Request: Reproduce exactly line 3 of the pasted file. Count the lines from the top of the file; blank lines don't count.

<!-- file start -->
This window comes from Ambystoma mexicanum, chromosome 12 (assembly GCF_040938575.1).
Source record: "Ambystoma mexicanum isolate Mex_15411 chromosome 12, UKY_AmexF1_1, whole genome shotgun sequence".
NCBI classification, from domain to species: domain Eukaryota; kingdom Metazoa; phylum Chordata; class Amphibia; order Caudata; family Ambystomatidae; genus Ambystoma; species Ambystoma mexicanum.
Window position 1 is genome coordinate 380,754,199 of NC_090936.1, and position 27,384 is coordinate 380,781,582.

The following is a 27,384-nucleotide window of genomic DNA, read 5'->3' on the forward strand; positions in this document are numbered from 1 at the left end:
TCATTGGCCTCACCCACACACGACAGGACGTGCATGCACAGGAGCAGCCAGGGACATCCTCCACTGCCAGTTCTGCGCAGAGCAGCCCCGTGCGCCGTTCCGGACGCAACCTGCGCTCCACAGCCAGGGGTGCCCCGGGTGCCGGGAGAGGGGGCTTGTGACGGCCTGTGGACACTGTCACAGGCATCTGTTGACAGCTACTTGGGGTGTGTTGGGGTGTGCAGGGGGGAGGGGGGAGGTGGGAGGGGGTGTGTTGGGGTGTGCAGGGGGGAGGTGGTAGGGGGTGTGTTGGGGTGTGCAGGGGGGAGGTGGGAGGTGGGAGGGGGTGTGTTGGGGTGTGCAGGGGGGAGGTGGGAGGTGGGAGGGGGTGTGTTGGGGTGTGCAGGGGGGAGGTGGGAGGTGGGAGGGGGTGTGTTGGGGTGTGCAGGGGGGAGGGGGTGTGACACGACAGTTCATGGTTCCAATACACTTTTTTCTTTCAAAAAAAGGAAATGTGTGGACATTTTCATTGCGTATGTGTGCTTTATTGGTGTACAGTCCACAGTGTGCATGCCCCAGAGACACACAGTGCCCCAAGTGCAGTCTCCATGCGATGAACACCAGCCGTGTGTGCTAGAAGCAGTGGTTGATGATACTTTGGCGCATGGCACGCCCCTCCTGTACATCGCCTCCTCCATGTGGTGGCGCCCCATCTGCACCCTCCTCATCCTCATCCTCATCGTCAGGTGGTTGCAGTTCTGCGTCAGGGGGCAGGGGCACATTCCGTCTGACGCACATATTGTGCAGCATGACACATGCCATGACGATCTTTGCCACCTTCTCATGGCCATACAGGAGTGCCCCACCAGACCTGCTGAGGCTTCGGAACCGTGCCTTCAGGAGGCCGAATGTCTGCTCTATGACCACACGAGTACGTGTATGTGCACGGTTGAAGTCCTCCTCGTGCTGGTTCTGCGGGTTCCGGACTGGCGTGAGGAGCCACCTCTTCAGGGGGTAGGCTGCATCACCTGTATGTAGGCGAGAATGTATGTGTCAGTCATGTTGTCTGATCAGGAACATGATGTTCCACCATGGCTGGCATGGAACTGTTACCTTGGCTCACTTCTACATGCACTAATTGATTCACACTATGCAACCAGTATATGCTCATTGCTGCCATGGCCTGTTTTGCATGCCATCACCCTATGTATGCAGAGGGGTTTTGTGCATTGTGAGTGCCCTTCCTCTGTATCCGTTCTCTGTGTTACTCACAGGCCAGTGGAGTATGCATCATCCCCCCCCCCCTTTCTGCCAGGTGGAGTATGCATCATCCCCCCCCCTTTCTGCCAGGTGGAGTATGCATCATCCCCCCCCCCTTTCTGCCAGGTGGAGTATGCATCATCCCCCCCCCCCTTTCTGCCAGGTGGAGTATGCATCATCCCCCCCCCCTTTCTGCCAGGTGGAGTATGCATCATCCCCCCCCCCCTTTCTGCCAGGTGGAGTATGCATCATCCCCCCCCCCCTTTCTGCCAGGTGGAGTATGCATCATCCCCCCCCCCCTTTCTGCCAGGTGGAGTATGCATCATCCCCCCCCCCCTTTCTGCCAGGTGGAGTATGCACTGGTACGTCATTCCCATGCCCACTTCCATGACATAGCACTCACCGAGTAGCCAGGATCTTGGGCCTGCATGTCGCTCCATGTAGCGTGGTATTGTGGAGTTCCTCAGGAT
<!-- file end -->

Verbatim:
NCBI classification, from domain to species: domain Eukaryota; kingdom Metazoa; phylum Chordata; class Amphibia; order Caudata; family Ambystomatidae; genus Ambystoma; species Ambystoma mexicanum.